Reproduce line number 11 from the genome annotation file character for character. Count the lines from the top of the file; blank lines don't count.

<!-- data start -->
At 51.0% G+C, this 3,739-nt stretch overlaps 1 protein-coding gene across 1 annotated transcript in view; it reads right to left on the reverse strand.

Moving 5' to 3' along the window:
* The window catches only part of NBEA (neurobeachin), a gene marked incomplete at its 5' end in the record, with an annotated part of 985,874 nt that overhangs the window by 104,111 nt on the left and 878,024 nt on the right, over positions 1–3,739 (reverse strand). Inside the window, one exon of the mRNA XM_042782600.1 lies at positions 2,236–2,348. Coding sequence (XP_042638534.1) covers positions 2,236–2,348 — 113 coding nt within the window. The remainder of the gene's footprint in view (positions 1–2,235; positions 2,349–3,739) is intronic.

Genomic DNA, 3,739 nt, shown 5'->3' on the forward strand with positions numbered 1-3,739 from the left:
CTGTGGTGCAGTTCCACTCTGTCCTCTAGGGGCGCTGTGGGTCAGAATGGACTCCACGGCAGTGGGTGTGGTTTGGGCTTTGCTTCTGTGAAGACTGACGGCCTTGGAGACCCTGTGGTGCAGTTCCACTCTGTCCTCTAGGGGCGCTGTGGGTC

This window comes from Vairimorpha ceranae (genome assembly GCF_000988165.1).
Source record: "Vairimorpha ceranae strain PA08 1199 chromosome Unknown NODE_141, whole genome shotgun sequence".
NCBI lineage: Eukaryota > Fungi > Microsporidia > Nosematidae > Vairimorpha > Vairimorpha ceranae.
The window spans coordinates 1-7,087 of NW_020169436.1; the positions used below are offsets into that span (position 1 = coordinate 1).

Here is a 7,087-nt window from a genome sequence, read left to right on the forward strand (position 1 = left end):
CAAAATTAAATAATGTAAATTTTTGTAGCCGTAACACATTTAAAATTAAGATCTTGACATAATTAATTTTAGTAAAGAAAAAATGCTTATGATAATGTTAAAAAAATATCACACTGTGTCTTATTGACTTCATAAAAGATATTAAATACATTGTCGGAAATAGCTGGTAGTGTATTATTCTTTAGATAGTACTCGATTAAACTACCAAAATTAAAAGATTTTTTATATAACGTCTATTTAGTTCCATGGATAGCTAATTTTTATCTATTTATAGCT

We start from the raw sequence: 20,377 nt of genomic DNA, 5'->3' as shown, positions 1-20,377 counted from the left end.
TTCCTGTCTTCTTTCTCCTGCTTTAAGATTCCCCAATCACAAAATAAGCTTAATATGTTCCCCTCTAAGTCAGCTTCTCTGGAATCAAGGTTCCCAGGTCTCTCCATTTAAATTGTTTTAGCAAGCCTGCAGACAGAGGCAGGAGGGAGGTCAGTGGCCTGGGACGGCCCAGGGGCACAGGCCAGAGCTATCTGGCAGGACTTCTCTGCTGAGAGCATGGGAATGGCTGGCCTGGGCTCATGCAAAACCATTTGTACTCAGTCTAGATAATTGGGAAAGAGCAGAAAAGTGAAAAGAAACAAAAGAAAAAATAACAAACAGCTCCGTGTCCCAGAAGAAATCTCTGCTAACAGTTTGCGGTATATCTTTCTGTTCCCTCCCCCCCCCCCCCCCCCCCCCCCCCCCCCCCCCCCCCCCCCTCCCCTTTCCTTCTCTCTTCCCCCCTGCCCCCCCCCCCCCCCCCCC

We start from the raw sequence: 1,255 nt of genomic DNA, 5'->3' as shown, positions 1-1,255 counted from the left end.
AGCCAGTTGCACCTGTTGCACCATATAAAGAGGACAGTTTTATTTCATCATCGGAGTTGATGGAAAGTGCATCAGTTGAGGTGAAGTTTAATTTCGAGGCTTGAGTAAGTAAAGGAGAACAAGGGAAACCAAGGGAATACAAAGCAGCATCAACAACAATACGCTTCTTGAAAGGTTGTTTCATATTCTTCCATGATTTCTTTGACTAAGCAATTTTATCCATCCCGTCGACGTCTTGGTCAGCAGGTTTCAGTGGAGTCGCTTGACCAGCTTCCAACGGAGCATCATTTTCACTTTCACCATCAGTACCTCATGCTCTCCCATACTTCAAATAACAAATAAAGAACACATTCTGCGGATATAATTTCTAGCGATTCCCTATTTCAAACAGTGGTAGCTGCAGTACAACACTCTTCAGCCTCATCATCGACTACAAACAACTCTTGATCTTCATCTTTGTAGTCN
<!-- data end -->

CAAAATTAAATAATGTAAATTTTTGTAGCCGTAACACATTTAAAATTAAGATCTTGACATAATTAATTTTAGTAAAGAAAAAATGCTTATGATAATGTTAAAAAAATATCACACTGTGTCTTATTGACTTCATAAAAGATATTAAATACATTGTCGGAAATAGCTGGTAGTGTATTATTCTTTAGATAGTACTCGATTAAACTACCAAAATTAAAAGATTTTTTATATAACGTCTATTTAGTTCCATGGATAGCTAATTTTTATCTATTTATAGCT